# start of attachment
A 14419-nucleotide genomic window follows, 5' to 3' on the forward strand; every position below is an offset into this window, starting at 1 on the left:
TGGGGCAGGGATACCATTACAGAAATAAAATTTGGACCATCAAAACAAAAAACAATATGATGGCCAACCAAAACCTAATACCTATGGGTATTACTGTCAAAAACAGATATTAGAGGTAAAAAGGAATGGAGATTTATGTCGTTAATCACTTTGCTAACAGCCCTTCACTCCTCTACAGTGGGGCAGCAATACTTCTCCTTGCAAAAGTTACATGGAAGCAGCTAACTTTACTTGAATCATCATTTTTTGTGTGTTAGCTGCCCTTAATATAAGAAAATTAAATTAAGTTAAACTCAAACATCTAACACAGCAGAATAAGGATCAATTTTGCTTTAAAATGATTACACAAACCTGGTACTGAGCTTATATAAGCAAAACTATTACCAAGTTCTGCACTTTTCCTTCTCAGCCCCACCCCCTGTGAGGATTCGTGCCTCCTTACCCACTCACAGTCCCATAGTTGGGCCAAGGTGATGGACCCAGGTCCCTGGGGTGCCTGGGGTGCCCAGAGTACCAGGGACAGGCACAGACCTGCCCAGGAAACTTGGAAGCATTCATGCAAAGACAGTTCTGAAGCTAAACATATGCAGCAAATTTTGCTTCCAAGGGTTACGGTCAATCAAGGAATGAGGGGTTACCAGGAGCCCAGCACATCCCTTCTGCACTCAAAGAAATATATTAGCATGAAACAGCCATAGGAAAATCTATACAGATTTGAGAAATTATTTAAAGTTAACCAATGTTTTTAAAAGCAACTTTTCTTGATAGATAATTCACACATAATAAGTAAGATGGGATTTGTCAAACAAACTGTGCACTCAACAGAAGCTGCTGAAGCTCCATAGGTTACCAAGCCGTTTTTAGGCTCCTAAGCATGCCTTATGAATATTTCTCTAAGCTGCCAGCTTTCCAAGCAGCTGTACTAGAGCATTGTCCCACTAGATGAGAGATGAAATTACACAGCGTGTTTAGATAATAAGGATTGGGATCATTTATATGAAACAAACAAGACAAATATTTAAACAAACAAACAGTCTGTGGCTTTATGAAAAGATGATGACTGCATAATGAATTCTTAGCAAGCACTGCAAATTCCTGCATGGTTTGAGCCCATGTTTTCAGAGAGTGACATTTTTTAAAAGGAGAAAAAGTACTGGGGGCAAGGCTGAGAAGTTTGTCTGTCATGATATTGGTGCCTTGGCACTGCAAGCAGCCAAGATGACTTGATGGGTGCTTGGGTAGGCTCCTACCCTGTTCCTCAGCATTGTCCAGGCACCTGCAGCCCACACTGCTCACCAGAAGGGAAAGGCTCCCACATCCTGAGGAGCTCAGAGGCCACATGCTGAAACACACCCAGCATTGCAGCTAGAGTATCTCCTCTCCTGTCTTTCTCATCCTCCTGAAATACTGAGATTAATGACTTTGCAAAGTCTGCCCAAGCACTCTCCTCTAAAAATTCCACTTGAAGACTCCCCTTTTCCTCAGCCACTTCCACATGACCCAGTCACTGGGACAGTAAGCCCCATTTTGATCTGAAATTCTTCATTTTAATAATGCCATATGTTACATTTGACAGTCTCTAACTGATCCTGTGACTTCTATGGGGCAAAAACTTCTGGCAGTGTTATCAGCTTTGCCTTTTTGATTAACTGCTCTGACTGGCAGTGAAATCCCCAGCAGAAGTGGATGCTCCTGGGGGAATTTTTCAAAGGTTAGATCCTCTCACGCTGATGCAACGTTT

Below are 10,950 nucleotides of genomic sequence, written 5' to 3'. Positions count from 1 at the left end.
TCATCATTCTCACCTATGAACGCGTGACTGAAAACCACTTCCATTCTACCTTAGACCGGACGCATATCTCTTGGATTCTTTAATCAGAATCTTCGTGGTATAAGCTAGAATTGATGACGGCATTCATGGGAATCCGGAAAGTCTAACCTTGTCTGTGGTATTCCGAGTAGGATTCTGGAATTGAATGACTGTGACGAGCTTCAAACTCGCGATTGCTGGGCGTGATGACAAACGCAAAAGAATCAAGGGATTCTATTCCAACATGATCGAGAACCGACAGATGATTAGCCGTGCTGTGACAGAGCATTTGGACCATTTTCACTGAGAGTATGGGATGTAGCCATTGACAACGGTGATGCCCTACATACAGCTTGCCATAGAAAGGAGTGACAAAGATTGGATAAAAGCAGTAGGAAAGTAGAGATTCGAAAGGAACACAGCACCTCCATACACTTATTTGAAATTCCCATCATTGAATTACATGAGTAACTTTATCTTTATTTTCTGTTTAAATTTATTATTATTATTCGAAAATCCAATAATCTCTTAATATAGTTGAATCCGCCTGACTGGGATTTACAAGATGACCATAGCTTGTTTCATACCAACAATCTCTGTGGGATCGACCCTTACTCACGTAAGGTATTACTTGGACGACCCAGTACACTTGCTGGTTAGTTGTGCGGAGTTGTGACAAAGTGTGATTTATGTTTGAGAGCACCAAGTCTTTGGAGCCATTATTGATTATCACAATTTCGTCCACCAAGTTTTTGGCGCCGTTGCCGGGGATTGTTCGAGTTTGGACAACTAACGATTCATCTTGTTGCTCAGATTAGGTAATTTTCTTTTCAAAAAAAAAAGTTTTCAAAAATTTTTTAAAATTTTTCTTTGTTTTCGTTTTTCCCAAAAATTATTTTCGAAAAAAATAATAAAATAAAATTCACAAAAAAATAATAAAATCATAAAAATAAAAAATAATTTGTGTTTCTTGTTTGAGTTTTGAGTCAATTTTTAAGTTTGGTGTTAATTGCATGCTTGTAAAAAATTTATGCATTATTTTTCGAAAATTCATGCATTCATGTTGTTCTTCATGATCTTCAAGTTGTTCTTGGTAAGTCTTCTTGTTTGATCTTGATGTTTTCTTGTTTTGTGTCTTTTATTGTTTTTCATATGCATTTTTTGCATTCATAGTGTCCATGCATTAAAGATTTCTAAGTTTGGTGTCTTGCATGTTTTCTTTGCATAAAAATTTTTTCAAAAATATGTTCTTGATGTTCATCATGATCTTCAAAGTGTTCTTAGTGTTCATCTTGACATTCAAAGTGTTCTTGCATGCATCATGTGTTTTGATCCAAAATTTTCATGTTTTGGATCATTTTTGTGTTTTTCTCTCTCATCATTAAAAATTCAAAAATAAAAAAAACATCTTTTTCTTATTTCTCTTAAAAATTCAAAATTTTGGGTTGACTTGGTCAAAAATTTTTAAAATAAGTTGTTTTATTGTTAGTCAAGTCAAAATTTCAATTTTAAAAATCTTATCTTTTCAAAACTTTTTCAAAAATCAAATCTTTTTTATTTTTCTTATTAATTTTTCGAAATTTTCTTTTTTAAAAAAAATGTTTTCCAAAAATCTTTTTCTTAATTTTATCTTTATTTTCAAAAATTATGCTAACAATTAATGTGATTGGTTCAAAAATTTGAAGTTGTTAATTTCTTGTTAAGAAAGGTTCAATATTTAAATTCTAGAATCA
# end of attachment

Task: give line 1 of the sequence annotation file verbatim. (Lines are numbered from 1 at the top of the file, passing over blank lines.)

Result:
A 14419-nucleotide genomic window follows, 5' to 3' on the forward strand; every position below is an offset into this window, starting at 1 on the left: